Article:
The Legal Requirements For Goat-Keeping

Waiting for me to get out of their house!

Waiting for me to get out of their house!

£8,000,000,000. That’s how much the UK Foot & Mouth outbreak of 2001 cost. Eight billion pounds! Since then the regulations on keeping livestock like pigs, sheep, cows and goats have been tightened up and carry hefty fines if broken. It’s all pretty straightforward though, especially if you only have a handful of animals.

To keep up to date, it’s worth checking the DEFRA website.

As of today (10th July 2014 – ten days before my 38th birthday, in case you’re interested), these are the regs:

  1. Get a holding number. Known as a CPH number (which stands for country, parish, holding), this is required for all places where farm animals are kept. It’s even required if you have more than 50 chickens. The process for obtaining a CPH number is very simple. Call up the Rural Payments Agency (RPA) on 0845 603 7777. They’ll take your name and address and want to know what animals you intend keeping, then send you through a form that includes your shiny, new CPH number. There’s no charge for this.
  2. Get a herd number. This is the code that will be used for all movements and tagging It also registers you with DEFRA as a goat keeper. To do this, you need to call up your regional Animal Health and Veterinary Laboratories Agency (AHVLA) branch. A list can be found here. Again, it’s very straightforward and, once done, you’ll not only get a herd number but a stack of AML1 movement forms and a herd register.
  3. Livestock Insurance. The thing everyone forgets! Including me. Until my goats hopped over the fence and started munching on my neighbour newly-planted flowerbed. Livestock can escape and cause a lot of damage – it’s even worth considering livestock insurance if you keep bees, since people have been known to try suing their beekeeping neighbours. What I did is get my home and contents insurance through the NFU. They’re the guys who insure most of the farms across the UK, so they know what they’re doing. The public liability cover is something like £2 million – even escapee pigs would be hard pushed to cause that much mayhem!
  4. Send Off Movement Form. When you buy your goats, you must complete an AML1 movement form. Here’s a PDF version for your perusal. Once completed, copies go to the seller, the driver (probs you), the keeper (def you) and DEFRA. Details required are:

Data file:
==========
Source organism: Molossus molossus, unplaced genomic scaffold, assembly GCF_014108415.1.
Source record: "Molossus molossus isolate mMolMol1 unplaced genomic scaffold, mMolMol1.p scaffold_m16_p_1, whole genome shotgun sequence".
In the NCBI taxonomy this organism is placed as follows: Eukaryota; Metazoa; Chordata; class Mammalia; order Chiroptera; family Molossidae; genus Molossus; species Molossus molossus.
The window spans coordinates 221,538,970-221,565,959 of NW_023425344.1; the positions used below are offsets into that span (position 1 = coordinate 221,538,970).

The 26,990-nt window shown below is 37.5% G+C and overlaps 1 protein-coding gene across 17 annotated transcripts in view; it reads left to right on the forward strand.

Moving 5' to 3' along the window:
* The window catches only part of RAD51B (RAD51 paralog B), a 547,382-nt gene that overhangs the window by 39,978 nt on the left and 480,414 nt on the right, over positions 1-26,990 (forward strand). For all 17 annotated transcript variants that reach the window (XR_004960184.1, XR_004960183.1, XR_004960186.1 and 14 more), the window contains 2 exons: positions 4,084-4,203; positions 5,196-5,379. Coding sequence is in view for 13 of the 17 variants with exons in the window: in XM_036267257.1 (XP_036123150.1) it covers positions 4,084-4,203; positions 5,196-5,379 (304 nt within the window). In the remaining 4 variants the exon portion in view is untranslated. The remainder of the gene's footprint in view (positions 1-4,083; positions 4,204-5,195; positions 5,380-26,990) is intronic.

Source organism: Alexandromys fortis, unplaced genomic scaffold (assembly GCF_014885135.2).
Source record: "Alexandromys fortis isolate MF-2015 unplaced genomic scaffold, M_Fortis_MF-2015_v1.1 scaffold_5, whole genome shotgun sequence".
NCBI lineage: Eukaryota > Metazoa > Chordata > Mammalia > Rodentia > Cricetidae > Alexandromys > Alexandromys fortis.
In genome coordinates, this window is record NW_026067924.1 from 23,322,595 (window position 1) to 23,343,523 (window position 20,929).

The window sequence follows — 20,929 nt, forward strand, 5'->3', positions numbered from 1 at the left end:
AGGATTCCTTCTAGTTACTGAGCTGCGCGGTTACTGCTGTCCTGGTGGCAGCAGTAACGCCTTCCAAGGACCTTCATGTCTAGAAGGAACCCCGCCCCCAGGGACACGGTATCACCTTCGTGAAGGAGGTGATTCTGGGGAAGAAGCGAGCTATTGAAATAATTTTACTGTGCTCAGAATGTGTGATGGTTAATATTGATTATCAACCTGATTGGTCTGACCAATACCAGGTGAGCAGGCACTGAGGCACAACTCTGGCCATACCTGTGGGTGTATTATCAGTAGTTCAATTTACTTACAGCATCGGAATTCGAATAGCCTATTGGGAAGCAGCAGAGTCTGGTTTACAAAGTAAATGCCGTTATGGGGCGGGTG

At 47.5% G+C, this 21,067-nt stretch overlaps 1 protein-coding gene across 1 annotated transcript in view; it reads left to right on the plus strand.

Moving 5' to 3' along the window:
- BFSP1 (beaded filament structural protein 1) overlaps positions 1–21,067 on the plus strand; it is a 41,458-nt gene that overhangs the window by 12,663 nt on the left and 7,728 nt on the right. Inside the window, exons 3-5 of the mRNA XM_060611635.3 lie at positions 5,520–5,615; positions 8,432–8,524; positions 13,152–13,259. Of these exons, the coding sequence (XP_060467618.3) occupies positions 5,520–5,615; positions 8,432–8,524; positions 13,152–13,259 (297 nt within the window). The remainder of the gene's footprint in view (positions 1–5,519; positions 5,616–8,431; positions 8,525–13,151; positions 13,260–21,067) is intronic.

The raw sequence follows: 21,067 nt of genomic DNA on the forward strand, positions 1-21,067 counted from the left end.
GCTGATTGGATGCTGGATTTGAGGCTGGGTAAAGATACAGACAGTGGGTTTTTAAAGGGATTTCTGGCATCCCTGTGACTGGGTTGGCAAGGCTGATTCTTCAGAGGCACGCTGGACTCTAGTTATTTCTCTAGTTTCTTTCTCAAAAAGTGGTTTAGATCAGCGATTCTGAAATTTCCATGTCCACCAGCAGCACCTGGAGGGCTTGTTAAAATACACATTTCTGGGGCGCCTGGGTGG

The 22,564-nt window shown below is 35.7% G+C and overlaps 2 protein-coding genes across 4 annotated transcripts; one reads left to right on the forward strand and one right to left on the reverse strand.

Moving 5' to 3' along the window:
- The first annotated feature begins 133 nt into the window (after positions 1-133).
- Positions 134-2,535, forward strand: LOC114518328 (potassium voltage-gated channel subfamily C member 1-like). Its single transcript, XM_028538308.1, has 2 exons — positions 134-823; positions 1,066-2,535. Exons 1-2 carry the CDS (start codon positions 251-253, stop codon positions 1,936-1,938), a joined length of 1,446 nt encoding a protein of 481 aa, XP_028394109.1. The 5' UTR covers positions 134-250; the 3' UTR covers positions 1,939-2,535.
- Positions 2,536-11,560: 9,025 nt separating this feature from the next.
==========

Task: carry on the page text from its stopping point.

• CPH and address of holding you’re getting the goats from
    • Quantity and tag number of the goats (if they aren’t tagged, the herd number is all you need)
    • Signature of seller
    • Details of journey – loading time, departure time, journey length, arrival date – and details of the vehicle
    • CPH and address of your holding, and your signature
  5. Holding Register. Once the goats are safely installed in their new home, and you’ve sent off the AML1 form to DEFRA, make sure to note the arrival in your holding register. Again, here’s a PDF version with examples. The info you need to record is as follows:
    • Date of movement
    • Type of animal (that’d be ‘goats’)
    • Number of animals
    • Tag numbers (or herd number if no tags)
    • Your CPH number
    • Who drove then there
    • Vehicle registration
  6. Goat ID Tags

    Goat ID Tags

    ID Tags. If the goats haven’t been tagged, which should only be the case if you bought kids, you’ll need to buy a set of ear tags and a tagging tool to match. There are loads of places you can buy them online, but I’d recommend you avoid the circular ones as the bit that pieces the ear is brutal! The one that looks like the image on the right are best and should cost around £10 for 50. The applicator only costs a tenner too. I tend not to tag kids which are going to be raised for meat. Instead, I just drop off the tags together with the movement form when they go to the abattoir. Sad times.

And that’s pretty much it. If you’ve got these six things covered, you’re good.

Go on then. What are you waiting for? Get looking for some goats!


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